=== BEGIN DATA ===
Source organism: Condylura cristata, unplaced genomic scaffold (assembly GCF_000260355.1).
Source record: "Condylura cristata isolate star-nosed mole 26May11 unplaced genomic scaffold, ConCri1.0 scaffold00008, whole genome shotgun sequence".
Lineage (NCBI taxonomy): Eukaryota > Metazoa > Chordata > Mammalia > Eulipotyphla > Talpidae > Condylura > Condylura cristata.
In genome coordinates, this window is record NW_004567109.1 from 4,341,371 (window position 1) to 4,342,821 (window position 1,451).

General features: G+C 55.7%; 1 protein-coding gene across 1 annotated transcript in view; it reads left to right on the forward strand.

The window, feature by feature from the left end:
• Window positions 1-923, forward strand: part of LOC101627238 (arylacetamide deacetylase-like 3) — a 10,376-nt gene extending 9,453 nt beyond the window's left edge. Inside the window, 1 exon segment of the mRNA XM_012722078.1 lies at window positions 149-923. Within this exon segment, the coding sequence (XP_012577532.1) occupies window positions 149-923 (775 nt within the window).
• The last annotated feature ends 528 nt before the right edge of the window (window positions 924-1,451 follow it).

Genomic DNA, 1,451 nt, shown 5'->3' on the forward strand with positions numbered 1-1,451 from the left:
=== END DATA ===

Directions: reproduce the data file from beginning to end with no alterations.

Source organism: Condylura cristata, unplaced genomic scaffold (assembly GCF_000260355.1).
Source record: "Condylura cristata isolate star-nosed mole 26May11 unplaced genomic scaffold, ConCri1.0 scaffold00008, whole genome shotgun sequence".
Lineage (NCBI taxonomy): Eukaryota > Metazoa > Chordata > Mammalia > Eulipotyphla > Talpidae > Condylura > Condylura cristata.
In genome coordinates, this window is record NW_004567109.1 from 4,341,371 (window position 1) to 4,342,821 (window position 1,451).

General features: G+C 55.7%; 1 protein-coding gene across 1 annotated transcript in view; it reads left to right on the forward strand.

The window, feature by feature from the left end:
• Window positions 1-923, forward strand: part of LOC101627238 (arylacetamide deacetylase-like 3) — a 10,376-nt gene extending 9,453 nt beyond the window's left edge. Inside the window, 1 exon segment of the mRNA XM_012722078.1 lies at window positions 149-923. Within this exon segment, the coding sequence (XP_012577532.1) occupies window positions 149-923 (775 nt within the window).
• The last annotated feature ends 528 nt before the right edge of the window (window positions 924-1,451 follow it).

Genomic DNA, 1,451 nt, shown 5'->3' on the forward strand with positions numbered 1-1,451 from the left: